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Wednesday, January 26, 2005

Boys Don't Cry

Only a few songs have had the power to make me cry or at least tear up. These are not songs that I was listening to after I had been broken up with, or songs that I was listening to after my favorite goldfish died, or even songs I was listening to when I hit my thumb with a hammer. These are songs that I listened to and was reduced to tears by simply because they are so powerful.

Bruce Springsteen, "Born To Run" (from Born To Run)

I only cried once to this song, but I've always found it to be unbelievably good. The idea of going out on the open road, being young and wanting to know what life is about--just good, good stuff.

Neil Young, "Ambulance Blues" (from On The Beach)

I must admit that I was feeling a little lonely when I was originally affected by this one. If the line "An ambulance can only go so fast," doesn't make you wince, then you aren't listening.

The Beach Boys, "God Only Knows" (from Pet Sounds)

In 2001, I finally got wise and purchased Pet Sounds, as I had heard all the hubbub and wanted to see how good it really was. Turns out, it's a fucking masterpiece. This song is so full, so lush, the harmonies so delicious, that I couldn't help but shed a tear. Brian Wilson has the spirit of a heartbroken teenage boy, but is trapped in the body of a drug-addled fat man.

Beach Boys Trivia: This is the first pop song to ever use the word "God" in its lyrics.

The Beatles, "While My Guitar Gently Weeps" (from The Beatles)

This is one of my favorite Beatles songs ever. Somehow a love song to a guitar hits me harder than most love songs do.

Bob Dylan, "Tell Me Momma" (from The Bootleg Series, Volume 4, Live 1966, The Royal Albert Hall Concert)

I couldn't have been in a less opportune place to get choked up when this song got to me. I was running around downtown Nelson (NZ), listening to my iPod, when Dylan's wailing and the sounds from his commanding Band forced shortness of breath, dizziness, and extreme aural pleasure. I swallowed, took some deep breaths, and continued running, but people still looked at me. Fuck those people.

SOUNDteam, "Back In Town"

Most of SOUNDteam's music is an absurdly joyous experience, and induces freak-out dance sessions and intense jubilance among their listeners. "Back In Town" is a very, very good song, but not necessarily head-and-shoulders above the rest of their recent work. Which leads to the question, "Then why did you cry about it, you pussy?" Well, I'll tell you, but don't call me a pussy. If listening to them is like having Christmas morning in music form, watching them perform is like having Santa Claus as your dad. Being surrounded by writhing, sweaty people who are filled with mirth, and accompanied by Austin's best band (and yes, that includes ...Trail of the Dead and Spoon) is more than enough to be overwhelmed by emotions. Go to a SOUNDteam show, and leave a better person.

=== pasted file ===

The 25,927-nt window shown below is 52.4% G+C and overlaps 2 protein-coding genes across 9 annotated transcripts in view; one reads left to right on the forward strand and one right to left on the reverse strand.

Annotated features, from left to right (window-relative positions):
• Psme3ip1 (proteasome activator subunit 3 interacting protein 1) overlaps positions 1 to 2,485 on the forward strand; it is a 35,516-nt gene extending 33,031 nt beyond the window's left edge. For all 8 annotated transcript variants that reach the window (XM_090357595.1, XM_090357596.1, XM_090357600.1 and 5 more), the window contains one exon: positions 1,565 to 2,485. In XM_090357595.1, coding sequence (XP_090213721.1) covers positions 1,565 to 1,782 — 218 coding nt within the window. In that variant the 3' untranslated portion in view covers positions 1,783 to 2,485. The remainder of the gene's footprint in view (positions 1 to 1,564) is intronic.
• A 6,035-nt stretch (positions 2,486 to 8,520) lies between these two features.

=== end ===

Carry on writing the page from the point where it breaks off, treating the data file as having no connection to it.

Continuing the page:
Broken Social Scene, "KC Accidental" (from You Forgot It In People)

This was another chink in the armor of my otherwise very manly exterior that occured at a live performance. Broken Social scene is made up of ten different people, but they play as one amazing band. Their live performances are particularly wonderful; they elicit good vibes, amazing instrumental sounds, and an infectious charisma that wants you to know that you, yes you are the coolest person they've met all week. "KC Accidental" is a particularly positive piece of pop pleasure.

Bob Dylan and Johnny Cash, "Girl From The North County" (from Nashville Skyline)

Nashville Skyline is the only album I've ever heard Dylan attempt to harmonize on, and that includes his work with The Traveling Wilburys. His voice on this song is so wistful, so lonely, that I've had to go forward to the next track on more than one occasion because I had company around. Of course, Johnny Cash asking us to remember him to his former true love doesn't help me from needing a tissue, either.